How PlayStation Controllers Evolved from PS1 to PS5?

PlayStation, also known as PS and PSX is a 32-bit video game console manufactured in Japan by Sony Computer Entertainment, designed by Ken Kutaragi. The console was released on 3 December 1994, when the first units hit the shelves of Japanese shops. Less than a year later, on 9 September 1995, the console was released in the United States, and on 29 September of the same year in Europe. It has therefore been 28 years since the first controllers for Sony’s consoles were launched. That is quite a long time, isn’t it? Well, that’s certainly plenty of time to chart the evolution of this hardware! How have PlayStation controllers evolved from PS1 to PS5? We are about to find out.

The Original PlayStation Controller

The first gamepad released by Sony Computer Entertainment for its PlayStation home video game console was the DualShock model. The original version, model SCPH-1010, was released with the PlayStation 3 console in December 1994. The controller was based on the basic button configuration introduced in Nintendo’s Super NES controller, but featured a second pair of buttons for the middle fingers. According to the developer, the idea behind using shoulder buttons for the index and middle fingers was to upgrade the gamepad for the 3D environments the PlayStation was designed to generate. To compensate for the less stable grip resulting from moving the middle fingers to the shoulders,  Sony added special grips to the controller.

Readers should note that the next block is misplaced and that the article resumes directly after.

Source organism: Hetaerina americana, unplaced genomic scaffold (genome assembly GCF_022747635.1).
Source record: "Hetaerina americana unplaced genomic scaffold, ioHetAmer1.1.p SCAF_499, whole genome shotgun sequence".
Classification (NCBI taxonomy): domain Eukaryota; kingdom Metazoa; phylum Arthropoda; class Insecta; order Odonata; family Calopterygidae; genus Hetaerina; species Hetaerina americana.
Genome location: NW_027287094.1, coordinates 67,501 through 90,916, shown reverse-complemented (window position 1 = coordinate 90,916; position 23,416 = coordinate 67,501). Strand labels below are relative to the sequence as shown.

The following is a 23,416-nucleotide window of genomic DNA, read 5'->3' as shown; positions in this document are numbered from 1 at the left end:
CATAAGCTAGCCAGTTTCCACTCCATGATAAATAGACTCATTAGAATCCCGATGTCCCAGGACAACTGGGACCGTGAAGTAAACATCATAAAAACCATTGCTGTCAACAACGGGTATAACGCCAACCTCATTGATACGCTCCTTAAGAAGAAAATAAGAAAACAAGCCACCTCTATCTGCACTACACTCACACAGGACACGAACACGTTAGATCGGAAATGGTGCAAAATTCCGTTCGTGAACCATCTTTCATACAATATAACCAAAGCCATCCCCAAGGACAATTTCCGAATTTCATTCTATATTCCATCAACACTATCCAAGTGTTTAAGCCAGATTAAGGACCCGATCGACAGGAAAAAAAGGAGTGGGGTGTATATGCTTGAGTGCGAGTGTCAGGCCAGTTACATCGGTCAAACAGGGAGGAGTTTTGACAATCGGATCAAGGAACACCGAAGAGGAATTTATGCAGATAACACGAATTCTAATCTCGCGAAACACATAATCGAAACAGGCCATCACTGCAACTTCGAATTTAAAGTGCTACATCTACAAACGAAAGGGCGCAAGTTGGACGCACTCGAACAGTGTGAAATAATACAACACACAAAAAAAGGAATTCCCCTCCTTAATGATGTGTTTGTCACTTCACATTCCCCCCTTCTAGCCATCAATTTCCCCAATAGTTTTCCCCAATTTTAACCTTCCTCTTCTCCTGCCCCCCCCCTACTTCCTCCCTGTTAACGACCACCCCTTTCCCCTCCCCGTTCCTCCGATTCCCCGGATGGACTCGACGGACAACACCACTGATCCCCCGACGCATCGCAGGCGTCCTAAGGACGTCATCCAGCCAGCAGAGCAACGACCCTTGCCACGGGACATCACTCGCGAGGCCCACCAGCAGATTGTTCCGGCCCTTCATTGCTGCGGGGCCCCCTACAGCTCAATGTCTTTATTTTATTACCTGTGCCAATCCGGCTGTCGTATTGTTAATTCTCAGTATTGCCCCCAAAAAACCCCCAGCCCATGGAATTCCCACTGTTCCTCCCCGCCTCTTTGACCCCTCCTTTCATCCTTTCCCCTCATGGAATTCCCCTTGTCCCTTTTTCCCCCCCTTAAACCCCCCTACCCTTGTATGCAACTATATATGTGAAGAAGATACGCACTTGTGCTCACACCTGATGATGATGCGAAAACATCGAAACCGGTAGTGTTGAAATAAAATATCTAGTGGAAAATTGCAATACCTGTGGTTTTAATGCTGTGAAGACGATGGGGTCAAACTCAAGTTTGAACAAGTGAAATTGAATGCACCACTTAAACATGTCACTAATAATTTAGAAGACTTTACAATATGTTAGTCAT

DualShock 2

On 4 March 2000, the second PlayStation series with its second version of controller arrived on the Japanese market and instantly conquered it! The PlayStation 2 became the best-selling video game console of all time, and the DualShock 2, became one of the most iconic in history. This model is very similar to the original DualShock, except that it was lighter and more accurate. The basic model had two analogue sticks, which are still a staple of video game development to this day. Another differentiator of the DualShock 2 was that it applied haptic feedback to every button except L3 and R3 and had 256 degrees of detection. With this, the console measured how hard the player was pressing a particular button.  It wasn’t a huge improvement over the wireless controller for PlayStation 5 or gamepad for Sony PlayStation 4, but it definitely laid the foundation for future versions to come.

Six-axis controller

Thought it was time for the DualShock 3? Well no, because when Sony released the PS3 it included its latest and so far best controller called the Sixaxis. What made it stand out? In that it was the first ever to be wireless. However, this involved some issues, such as it discharging while gaming. The Sixaxis controller was also motion-sensitive, which meant that certain elements of the game could be controlled by simply tilting the controller – for this reason, the pad did not vibrate. For this reason, the pad did not vibrate. This version also ditched the analogue button in favour of a home button with a PlayStation symbol, which is still used today to exit a game and return to the home screen. It wasn’t as high-quality hardware as the PlayStation 5 controller, but it aspired to be.

DualShock 3